Looking into the future, do you think the category is here to stay?
Sarah: Yes! We know consumers want to eat more healthily – but dieting has really sad connotations, and nothing about weight management sounds abundant or delicious. There is a huge opportunity for more brands to provide recipes, food & drink, inspiration, meal planning, restaurants and events to help consumers fall in love with plant-based eating and feel better – just like Ella has done so successfully. We have already seen growth in veganism and vegetarianism over recent years with 1 in 8 Britons now identifying as vegetarian or vegan. I think we will continue to see huge growth in plant-based eating, driven by people eating more plants and less meat and dairy products in a very flexible and individual way, to suit their lifestyle.
Ed: There have been regular news pieces on the possible health implications of eating lots of meat and the impact of its production on the environment. In addition, we have seen campaigns such as Veganuary highlighting potential welfare issues for livestock. The public conversation about eating more plants has therefore never been at a higher level. The appetite for healthy, easy meal solutions won’t go away. There are a lot of plant-based products being launched at the moment, particularly meat replacements, and it will be interesting to see which are successful. However, plant power overall doesn’t look like a flash in the pan.
Caroline: With 1 in 5 UK adults stating that they are following flexitarian diets or reducing the amount of meat they eat (Waitrose research November 2018). Younger consumers may never experience the Sunday roast lunch of past times!!! The definition of the category will change. I think plant- based will blur to include new protein sources.
Thinking of the consumer, what could plant-based brands do to encourage consumers to try their products?
Sarah: Plant-based brands need to pay attention to the same factors that drive success for all food and drink brands – they need to be delicious, convenient, easily available and priced appropriately. In addition, they will attract mainstream consumers if they offer familiarity – using ingredients people know and recognise so they are seen as appealing and acceptable ‘swaps’. They already have a huge advantage as plant-based food and drinks are so often colourful, nutritious and with an ethical story – not to mention instagrammable!
Ed: I think it’s about making consumers forget that a meal doesn’t contain meat by celebrating the variety, colours and flavours that plants can deliver. Make plants exciting. It’s not like eating vegetables is a new thing but the traditional view is that they are a sideshow to the main event of meat or fish. I think Bol are doing this really well.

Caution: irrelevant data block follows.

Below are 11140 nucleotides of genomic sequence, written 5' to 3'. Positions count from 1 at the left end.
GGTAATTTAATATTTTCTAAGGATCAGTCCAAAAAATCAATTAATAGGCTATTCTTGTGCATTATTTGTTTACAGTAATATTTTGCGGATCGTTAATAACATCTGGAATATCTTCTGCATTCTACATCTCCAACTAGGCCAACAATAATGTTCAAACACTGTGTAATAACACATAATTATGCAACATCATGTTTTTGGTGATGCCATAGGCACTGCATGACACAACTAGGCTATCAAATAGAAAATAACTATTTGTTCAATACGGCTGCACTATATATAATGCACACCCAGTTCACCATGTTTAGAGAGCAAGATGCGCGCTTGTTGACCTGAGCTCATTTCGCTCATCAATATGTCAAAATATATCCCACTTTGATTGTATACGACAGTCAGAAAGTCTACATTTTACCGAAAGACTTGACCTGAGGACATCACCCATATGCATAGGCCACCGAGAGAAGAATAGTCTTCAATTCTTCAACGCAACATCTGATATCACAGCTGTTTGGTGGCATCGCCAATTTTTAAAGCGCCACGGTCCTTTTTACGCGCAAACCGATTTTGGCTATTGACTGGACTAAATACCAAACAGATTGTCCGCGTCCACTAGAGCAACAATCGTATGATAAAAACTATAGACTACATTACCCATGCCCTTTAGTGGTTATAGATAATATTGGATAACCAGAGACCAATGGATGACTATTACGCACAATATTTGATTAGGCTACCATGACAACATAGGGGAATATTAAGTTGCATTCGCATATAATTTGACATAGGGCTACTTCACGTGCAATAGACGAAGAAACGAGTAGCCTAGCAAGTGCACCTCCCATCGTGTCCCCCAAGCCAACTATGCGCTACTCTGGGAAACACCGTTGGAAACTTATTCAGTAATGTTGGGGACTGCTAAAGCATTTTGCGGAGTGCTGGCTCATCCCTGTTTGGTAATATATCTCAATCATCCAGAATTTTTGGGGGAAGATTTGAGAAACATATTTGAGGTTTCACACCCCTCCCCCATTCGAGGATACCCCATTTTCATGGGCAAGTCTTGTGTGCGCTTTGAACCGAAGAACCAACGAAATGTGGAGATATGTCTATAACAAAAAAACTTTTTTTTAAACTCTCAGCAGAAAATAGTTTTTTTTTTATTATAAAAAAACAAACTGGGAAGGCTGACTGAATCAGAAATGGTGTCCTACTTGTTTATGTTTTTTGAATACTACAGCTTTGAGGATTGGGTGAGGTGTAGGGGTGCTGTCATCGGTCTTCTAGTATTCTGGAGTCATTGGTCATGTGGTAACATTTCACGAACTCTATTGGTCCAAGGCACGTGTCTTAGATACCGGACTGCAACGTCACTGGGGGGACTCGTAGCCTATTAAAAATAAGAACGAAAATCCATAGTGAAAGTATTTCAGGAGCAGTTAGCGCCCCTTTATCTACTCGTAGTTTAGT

Caroline: My biggest tip would be – don’t compromise on taste to deliver plant-based. We know that consumers in a foodie driven media savvy world, simply won’t compromise on the enjoyment.
Finally, who do you think is the plant-based brand to watch in the next 3 years?
Sarah: It will be very interesting to follow the fortunes of plant based ‘fast food’, ready meal and meal kit brands whose offers stretch way beyond the veggie burger. Brands such as allplants, (the UK based plant powered frozen meal delivery service) and purple carrot (the US plant-based meal kit service – with funding from Del Monte) are riding on the increasing popularity of meal kits and meal delivery services and making it exceptionally easy for consumers to include more plants in their diets.
Ed: Beyond Meat has been a sensation in the USA and launched in the UK at the end of 2018. It will be a real test to see if a plant-based product that is overtly positioned as a meat replacement (that delivers all the same eating experience as a meat burger) can take a chunk of meat sales.
Caroline: Similarly to Ed, I think there is a growing space for meatless meat or, as I like to call it, faux foods! There has been significant investment in new corporations developing faux foods. Bill Gates and other wealthy investors have invested $108 million in Impossible Foods, a food company start-up that is looking to make meat products with no cholesterol, no antibiotics, no hormones and most surprisingly, no meat. But the California based group is not looking to make veggie burgers, at least not in the traditional sense. It is attempting to create meat products that are so overwhelmingly meaty and flavourful that not even the most enthusiastic meat lover could tell the difference. A great opportunity for those ideologically anti meat consumers who miss the taste and textures of real meat.
We hope you have enjoyed diving into this topic with us! If you’d like to chat plant-based food and drink – or any other trends – please get in touch!